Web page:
January 31 I attended Combat Shooting and Tactic's three day Civilian Response to Active Shooters course. The purpose of this class was to address the problem of active shooters from the perspective of a civilian carrying a concealed handgun. The course was taught by Paul Howe and Nick Stewart.
This class proceeds from an assumption very different from all of my previous civilian self-defense training: you have decided that ending the threat and providing medical care to casualties is more important to you than maintaining your own safety. This flies in the face of maximizing beer and TV time. I'm neither a soldier, nor a policeman, so my normal strategy is to move away from danger. I take no responsibility for the self-defense choices others have made. That said, in "average" active shooter events a victim is killed every 15-20 seconds until tactical pressure is applied. This is a tough choice that each of us must make given the totality of the circumstances. Like most emergency preparedness, setting your mental triggers ahead of time is key.
The focus of the course was on establishing the following three priorities, and the skills necessary to do so.
Security, simply put, means ending the threat(s) as quickly as possible.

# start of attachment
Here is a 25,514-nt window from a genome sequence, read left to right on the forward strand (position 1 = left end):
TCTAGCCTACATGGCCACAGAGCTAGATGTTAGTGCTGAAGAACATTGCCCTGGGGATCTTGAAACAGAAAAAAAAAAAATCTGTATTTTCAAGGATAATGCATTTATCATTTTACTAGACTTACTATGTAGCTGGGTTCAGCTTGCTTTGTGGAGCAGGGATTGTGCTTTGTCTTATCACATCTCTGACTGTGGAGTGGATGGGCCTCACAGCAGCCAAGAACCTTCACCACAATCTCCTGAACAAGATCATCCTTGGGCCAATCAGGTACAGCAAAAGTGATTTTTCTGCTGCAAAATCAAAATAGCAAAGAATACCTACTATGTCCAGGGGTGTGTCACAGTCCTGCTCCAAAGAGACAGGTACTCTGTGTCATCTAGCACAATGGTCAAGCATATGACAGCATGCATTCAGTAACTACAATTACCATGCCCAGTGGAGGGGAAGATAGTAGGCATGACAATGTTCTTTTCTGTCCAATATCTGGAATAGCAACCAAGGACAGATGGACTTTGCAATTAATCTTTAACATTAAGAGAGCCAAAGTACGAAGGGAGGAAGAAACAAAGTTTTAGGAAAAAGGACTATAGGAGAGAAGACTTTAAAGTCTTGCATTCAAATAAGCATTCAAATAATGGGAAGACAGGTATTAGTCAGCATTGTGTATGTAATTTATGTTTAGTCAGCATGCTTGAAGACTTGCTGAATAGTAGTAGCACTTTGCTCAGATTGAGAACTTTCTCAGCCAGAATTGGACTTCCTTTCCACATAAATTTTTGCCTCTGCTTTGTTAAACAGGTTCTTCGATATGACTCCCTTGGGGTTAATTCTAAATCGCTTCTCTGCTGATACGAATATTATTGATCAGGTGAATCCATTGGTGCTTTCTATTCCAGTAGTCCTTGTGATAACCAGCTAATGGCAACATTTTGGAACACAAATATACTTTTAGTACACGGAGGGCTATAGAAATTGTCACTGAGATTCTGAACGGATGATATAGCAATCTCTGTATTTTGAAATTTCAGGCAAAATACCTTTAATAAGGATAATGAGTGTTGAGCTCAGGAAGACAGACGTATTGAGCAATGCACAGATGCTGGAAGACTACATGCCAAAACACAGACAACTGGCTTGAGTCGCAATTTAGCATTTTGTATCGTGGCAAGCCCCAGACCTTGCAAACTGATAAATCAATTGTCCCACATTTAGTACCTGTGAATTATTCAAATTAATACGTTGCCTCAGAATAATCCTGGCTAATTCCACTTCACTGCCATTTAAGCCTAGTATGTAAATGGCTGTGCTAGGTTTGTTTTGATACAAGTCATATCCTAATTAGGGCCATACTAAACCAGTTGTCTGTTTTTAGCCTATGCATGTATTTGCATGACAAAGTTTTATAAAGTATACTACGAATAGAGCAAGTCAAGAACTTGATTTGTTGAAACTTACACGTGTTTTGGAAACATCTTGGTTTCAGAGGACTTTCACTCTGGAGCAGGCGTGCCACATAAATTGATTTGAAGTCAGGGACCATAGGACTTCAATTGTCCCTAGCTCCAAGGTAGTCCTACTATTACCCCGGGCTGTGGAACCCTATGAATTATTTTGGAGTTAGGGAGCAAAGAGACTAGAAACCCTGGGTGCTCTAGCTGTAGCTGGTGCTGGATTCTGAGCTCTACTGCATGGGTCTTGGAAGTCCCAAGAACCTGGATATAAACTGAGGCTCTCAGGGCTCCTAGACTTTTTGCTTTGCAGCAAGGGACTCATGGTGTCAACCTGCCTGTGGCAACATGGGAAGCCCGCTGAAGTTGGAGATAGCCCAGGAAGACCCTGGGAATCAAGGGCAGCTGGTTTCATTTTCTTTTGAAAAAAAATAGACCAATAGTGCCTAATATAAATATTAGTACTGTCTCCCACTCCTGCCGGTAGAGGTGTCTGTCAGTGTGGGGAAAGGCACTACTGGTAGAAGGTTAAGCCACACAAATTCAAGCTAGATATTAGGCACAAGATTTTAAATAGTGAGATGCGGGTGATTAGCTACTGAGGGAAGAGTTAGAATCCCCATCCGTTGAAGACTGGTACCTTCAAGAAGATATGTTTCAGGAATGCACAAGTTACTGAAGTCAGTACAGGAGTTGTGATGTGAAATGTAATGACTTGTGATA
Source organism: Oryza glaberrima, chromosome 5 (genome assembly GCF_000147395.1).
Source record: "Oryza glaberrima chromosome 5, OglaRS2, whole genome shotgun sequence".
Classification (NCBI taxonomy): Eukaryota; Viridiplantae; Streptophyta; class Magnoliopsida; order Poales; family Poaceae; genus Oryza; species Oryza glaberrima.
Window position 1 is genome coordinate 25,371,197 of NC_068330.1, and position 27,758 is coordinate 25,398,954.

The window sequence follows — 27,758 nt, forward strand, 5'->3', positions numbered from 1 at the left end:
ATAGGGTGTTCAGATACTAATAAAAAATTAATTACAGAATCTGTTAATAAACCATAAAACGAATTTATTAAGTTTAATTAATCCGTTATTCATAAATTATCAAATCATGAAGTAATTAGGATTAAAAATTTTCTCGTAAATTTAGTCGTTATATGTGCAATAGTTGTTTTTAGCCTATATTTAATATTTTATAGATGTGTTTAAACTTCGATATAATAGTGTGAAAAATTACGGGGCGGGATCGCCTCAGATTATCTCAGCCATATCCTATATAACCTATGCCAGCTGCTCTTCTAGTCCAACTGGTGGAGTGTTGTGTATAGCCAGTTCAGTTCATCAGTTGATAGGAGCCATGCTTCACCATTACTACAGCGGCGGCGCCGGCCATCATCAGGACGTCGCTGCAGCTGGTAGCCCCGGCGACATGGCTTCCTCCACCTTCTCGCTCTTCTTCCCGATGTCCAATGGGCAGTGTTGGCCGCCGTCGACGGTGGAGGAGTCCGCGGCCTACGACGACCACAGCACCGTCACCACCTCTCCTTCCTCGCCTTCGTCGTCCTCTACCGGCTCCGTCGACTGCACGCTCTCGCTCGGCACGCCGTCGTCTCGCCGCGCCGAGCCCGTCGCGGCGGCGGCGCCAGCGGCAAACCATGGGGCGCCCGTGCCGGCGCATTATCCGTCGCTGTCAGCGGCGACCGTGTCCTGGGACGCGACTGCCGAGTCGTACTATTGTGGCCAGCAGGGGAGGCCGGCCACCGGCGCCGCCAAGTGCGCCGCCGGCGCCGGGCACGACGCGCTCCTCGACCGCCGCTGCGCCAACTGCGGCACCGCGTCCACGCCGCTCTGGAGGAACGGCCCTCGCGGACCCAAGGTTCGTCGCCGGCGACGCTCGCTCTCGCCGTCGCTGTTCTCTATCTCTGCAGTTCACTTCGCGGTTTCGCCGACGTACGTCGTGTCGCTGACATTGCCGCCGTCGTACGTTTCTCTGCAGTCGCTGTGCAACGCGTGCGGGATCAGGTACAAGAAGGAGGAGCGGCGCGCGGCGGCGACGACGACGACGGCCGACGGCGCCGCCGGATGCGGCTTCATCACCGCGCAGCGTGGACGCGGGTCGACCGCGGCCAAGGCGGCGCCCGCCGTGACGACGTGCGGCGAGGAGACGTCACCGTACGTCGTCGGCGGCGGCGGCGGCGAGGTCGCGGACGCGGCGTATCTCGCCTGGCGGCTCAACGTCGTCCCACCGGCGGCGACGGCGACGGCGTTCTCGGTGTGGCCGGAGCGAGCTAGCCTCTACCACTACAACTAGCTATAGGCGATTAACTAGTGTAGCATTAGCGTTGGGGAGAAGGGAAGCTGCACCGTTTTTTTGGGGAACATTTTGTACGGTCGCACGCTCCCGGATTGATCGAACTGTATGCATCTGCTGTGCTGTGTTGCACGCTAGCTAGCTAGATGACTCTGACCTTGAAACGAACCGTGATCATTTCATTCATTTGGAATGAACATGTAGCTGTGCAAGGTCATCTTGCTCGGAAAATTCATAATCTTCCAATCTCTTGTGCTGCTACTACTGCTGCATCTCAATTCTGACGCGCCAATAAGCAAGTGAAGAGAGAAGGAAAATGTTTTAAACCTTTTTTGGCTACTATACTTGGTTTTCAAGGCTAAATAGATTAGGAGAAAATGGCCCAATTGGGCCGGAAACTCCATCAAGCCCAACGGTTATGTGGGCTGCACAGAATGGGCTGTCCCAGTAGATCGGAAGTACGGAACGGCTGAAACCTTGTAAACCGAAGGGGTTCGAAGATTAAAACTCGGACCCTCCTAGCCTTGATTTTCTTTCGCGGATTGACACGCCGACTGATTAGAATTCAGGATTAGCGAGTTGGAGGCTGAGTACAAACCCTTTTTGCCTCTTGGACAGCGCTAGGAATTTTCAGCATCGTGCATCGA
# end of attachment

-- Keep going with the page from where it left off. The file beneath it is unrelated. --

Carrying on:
Prior to taking this class, I had no experience navigating structures and clearing rooms. The instructors employ a progressive approach to teaching this complex of skills necessary to reach the threat.
Target identification and target discrimination were key elements; every scenario on the second and third day contained many no-shoot targets in every room. A wide variety of photo-targets were used, with a wide variety of "accessories" (benign and otherwise) overlaid to ensure that students perform thorough target identification. Custom hostage targets were sometimes used, and students were encouraged to make the most difficult shot that they knew they could make.
Once a safe area has been established, and no threat is present, you must provide medical care as best you can. Although the classroom lecture covered a wider range of aid, all hands-on practice in this class was on controlling extremity hemorrhage via tourniquet. This is not a shortcoming of the class; the class prioritizes tactics and skills you get from neither a civilian self-defense class nor a first aid class. A suplemental class that builds other skills, such as hemorrhage control where tourniquets cannot be used, airway maintenance and tension pneumothorax is a good idea. In fact, if you've done this first, it'll help you put the medical component of this class in perspective.
Emphasis was placed on making security your top priority. If an additional bad guy is present, it's critical that you put tactical pressure on him as soon as possible to suspend his killing. If you are critically injured, you won't be able help anyone. To wit, one drill has you keep a LaRue self-resetting target knocked down, one handed, and apply a tourniquet to your other, "injured" arm.